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Con: Difficult to deal with the axis of Hugo

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Ray Walser
July 10, 2010
EDITOR’S NOTE: The writer is addressing the question, Should the Obama administration seek closer ties with new leaders in Latin America?

When someone sticks his face in yours and shouts you’re his biggest enemy, it’s a good idea to take them at their word.


Enter, Venezuelan President Hugo Chavez. Recently, while hosting Syria’s Bashar al-Assad, Chavez publicly committed to “saving the world from the imperialism and capitalist hegemony that threaten the human species.” Topping the Chavez-Assad enemies list was the “Empire”—aka, the United States, followed closely by Israel.


Chavez has roiled U.S.-Latin American relations since taking office in 1998. And he’s done nothing to tone down his act since Barack Obama entered the White House.


The Chavista model of “Bolivarian Revolution” uses the ballot box to gain power, then consolidates it through coercion, confiscation, manipulation and assaults on freedom.


Promising to end the “excesses” of capitalism, it expands economic socialism propped up primarily by Venezuela’s vast oil wealth. The soundtrack accompanying all strong-arm tactics and power play is a steady stream of virulent anti-American rhetoric.


With his fiery sense of mission and a purse filled with oil revenues, Chavez has built an alliance of like-minded nations. The Bolivarian Alternative for the Americas (ALBA) includes Bolivia, Ecuador, Nicaragua, Cuba, and Venezuela.


In dealing with the ALBA-tross, the Obama administration has sought to avoid direct confrontation with Chavez, while trying to develop better ties with less hard-core ALBA affiliates like Ecuador and Bolivia. It’s not working particularly well.


Ecuador’s Rafael Correa has already forced out a U.S. anti-drug air base, colluded with narco-terrorists in Colombia, clamped down on press freedom and undermined rule of law. Despite this bad-boy behavior, Secretary of State Hillary Clinton visited Quito on a diplomatic courting session earlier this month. Her advances made no apparent headway.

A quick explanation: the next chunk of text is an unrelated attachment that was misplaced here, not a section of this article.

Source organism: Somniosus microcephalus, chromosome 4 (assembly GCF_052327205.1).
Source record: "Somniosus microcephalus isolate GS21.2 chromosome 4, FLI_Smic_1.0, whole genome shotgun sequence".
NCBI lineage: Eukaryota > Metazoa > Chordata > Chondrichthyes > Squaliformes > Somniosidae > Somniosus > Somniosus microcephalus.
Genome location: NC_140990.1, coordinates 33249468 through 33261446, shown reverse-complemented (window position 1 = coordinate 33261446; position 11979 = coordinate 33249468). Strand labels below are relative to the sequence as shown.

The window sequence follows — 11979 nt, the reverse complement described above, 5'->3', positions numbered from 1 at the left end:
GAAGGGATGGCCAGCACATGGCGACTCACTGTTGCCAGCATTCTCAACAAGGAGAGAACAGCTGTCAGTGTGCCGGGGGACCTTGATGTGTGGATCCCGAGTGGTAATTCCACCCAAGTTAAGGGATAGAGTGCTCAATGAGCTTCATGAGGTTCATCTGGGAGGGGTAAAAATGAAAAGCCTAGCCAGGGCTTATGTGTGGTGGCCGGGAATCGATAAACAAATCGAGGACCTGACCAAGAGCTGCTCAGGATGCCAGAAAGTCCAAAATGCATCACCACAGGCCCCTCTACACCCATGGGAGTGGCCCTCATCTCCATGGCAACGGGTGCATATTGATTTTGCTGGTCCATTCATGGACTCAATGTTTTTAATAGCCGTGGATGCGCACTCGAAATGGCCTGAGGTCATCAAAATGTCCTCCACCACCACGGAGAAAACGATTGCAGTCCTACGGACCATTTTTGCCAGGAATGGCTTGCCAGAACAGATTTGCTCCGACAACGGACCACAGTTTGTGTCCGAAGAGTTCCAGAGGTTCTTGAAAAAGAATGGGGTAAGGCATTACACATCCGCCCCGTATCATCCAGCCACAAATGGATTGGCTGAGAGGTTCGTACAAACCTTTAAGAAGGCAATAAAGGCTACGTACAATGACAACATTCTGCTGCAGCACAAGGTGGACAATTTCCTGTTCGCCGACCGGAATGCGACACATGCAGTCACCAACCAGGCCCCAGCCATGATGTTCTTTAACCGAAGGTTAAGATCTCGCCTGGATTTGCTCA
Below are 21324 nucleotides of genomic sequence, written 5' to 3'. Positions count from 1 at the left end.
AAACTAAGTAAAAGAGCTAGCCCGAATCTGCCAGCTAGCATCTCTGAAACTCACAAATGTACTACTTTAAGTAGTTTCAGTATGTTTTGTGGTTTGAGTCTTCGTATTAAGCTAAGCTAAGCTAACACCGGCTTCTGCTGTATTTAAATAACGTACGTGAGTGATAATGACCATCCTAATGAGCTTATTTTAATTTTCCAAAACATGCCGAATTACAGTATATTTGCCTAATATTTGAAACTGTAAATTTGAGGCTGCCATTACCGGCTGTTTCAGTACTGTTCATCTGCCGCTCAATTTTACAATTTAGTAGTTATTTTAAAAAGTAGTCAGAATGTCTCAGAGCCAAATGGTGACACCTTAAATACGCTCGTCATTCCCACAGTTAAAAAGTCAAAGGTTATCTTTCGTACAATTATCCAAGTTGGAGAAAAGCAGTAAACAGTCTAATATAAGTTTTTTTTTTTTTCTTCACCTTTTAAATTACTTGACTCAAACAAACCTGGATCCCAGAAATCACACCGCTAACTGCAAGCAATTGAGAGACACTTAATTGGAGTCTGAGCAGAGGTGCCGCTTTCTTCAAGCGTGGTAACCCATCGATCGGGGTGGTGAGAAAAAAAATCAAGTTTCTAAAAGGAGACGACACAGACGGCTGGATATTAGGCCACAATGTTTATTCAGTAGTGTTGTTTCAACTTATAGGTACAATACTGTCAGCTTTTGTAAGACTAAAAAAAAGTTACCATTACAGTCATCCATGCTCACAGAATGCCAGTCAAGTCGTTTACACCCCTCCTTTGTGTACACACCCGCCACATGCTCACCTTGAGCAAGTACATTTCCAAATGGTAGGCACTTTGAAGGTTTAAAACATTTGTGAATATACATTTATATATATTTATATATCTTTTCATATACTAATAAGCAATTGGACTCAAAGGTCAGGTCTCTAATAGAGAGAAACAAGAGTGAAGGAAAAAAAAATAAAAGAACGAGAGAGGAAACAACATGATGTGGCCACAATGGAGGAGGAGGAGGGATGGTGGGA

In Bolivia, Obama hopes to unthaw frozen relations with President Evo Morales, a man who famously promised to be America’s “worst nightmare.” He has expelled the U.S. ambassador and the Drug Enforcement Agency. He’s now talking about kicking out the Agency for International Development. Morales’ relentless paranoia, constantly stoked and enflamed by Chavez, continues to poison relations.


In Nicaragua, President Daniel Ortega—flush with Chavez’s oil money—is poised to wreck that nation’s fragile democracy, trying to alter the constitution so he can run for yet more terms as the president.


In Honduras, pro-U.S. President “Pepe” Lobo struggles to restore civic calm and democratic governance one year after the removal of a Chavez ally and populist wannabe, Manuel Zelaya.


The prospects for democratic change in Cuba remain bleak. Oil subsidies from a worshipful Chavez give the Castro brothers the economic wherewithal to maintain the repressive apparatus of state security, prisons and censorship.


At the April 2008 Summit of the Americas, Obama and Chavez shook hands. Chavez declared, “I want to be your friend.” But instead of the open hand of friendship el Presidente has since displayed little but clenched fists.


Yes, Chavez has deigned to allow our ambassador to return to Caracas. But he has also threatened war with our ally Colombia, backed narco-terrorists, redoubled his arms build-up and offered total backing to nuclear-weapon-hungry Iran. Venezuela has become an international hub for radicals and anti-Americans of all stripes and a major transit point for cocaine flowing to West Africa and Europe.


The Axis of Hugo today threatens the political, economic and security health of the region and will continue to do so for years.


The proper role of the United States is to stand up for the values and principles of free societies, defend our interests and those of our friends, and keep a short leash on those who openly declare themselves as enemies.


Dealing with the Axis of Hugo requires honesty and vigilance—not wishful glad-handing and looking the other way.


Ray Walser is the senior policy analyst specializing in Latin America at The Heritage Foundation. Readers may write to the author in care of The Heritage Foundation, 214 Massachusetts Avenue NE, Washington, D.C. 20002; Web site: www.heritage.org.

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